It’s seldom that people get to witness this process. But on a Kenya Safari, many visitors came across a defense of his territory by a lion several years ago in the Maasai Mara. They were watching a small pride – a male, two females and two young cubs – when, the guide, David Kariithi, spotted a male lion approaching in the distance. David positioned the vehicle on a small rise so they could watch the anticipated action. The females spotted the intruder first and went out towards him. When the intruder saw the females, he quickly went down into the grass. Although the visitors didn’t hear anything, it was evident that the pride male did. He suddenly lifted his head with his ears toward the females. Then he jumped up and took off running – right at the place where the other male lion was hiding – even though they knew he couldn’t see the intruder. The intruder took off – and they were unable to follow the chase because of the terrain. Within a few minutes, the pride male came back. He was greeted by the females and then laid down and took a nap.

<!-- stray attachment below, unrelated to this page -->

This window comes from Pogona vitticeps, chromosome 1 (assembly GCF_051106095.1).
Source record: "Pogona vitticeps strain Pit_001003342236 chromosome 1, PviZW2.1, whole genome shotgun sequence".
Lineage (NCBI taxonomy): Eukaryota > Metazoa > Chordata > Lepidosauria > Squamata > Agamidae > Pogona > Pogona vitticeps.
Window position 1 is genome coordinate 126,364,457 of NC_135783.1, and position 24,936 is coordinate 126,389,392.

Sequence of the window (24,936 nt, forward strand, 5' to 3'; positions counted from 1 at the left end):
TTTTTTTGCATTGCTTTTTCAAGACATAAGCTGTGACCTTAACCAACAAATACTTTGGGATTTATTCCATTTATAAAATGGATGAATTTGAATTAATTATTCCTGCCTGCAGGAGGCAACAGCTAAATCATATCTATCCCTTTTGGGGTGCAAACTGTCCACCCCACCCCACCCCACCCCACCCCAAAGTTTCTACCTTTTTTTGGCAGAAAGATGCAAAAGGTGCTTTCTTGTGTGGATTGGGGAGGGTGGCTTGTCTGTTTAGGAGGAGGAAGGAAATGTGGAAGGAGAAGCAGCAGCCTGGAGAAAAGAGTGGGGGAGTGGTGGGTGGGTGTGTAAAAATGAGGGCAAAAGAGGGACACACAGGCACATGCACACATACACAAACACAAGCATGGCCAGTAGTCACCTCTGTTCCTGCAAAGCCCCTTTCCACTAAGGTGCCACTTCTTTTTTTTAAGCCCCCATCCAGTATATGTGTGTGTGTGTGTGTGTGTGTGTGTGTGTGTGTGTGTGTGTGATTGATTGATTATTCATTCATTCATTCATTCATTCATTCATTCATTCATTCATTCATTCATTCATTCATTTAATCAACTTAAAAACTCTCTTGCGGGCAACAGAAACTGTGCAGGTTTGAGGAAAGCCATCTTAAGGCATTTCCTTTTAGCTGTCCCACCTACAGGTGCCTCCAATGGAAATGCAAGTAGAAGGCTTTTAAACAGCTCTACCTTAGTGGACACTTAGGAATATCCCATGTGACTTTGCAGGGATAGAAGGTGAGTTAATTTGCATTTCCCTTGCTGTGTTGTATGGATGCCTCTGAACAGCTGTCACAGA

David explained that the intruder was a younger male looking for a pride to take over but wasn’t strong enough to really challenge a male in good condition. So, he goes around testing each pride until he, hopefully, finds one he may be able to take over.